At night, when you’re reading, know that someone else is keeping a close eye on you, checking on what book you’ve read and what time you put it down.
And it’s no less than your e-book reader.
Privacy advocates have been crying foul over a report that said e-book readers in the market are actively collecting information about their owners’ reading habits— like which books they read, which passage they usually dwell on, and what time they usually put down their e-book readers to go to sleep.
The concerning information came from a representative of the maker of e-book readers himself— Michael Tamblyn of Kobo. According to Tamblyn:
“We’re synchronizing a bookmark constantly as you move along.
“That gives us insight into how you’re engaging in the book that you’re in … so if you have stayed up through the night and you can’t put that book down, that helps us find other books from other people who have had that same kind of experience.
“When you think about the number of books people buy and don’t finish, the ‘other people who bought this also bought this [formula]’ isn’t that good a way to try to recommend a book.”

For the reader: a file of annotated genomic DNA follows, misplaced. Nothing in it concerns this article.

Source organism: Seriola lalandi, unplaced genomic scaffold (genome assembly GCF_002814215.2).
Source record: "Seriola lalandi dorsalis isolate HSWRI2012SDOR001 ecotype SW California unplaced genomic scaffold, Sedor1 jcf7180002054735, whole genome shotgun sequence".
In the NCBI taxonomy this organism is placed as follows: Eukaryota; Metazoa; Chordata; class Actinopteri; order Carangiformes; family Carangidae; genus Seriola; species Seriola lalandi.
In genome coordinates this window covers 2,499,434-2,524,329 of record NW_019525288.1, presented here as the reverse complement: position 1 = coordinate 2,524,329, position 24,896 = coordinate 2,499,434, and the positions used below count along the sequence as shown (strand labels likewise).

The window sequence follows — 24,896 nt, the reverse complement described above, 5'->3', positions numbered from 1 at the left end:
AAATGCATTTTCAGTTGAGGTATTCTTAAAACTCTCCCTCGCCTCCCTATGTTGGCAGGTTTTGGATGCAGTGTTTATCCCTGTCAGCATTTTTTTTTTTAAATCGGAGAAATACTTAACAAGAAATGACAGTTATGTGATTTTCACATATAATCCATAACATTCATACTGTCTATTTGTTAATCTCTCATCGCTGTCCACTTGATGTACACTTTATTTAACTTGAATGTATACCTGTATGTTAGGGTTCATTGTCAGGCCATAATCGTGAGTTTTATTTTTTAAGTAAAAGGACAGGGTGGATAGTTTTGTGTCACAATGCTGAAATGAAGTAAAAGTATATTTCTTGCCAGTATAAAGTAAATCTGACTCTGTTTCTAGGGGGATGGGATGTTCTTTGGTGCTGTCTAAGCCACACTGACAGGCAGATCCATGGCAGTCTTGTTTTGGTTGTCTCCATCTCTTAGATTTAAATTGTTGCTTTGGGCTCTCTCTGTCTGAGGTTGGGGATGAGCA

Kobo is the manufacturer of e-book readers that consumers get from John Lewis, Tesco, and WHSmith.
Although Kobo affirms that the data collected by the e-book readers that they make are used solely for marketing purposes, privacy advocate groups believe that the mere thought that these e-book readers keep track of their owners’ reading habits is alarming.
Amazon’s Kindle, which is one of the most popular e-book readers around, also collects the same data from its owners. The data the device collects ranges from its owners’ reading habits, the amount of time they spend reading an e-book, as well as keeping track of the last page they’ve read on it.
Amazon reserves the right to store the information that they collect from Kindle on its own servers.
Renate Samson, a representative from Big Brother Watch, a privacy campaign group, told:
“It is rather alarming to think that whilst you read your e-book your e-reader device is reading you.
“That these products feel the need to monitor more than just what we read, but to actively store data on what page we might linger on or more worryingly what time of day or night we choose to read seems disproportionately intrusive on what is to most of us a moment of personal quiet time.”
Another huge concern would be: how safe are the data being collected by these companies from the hands of evildoers?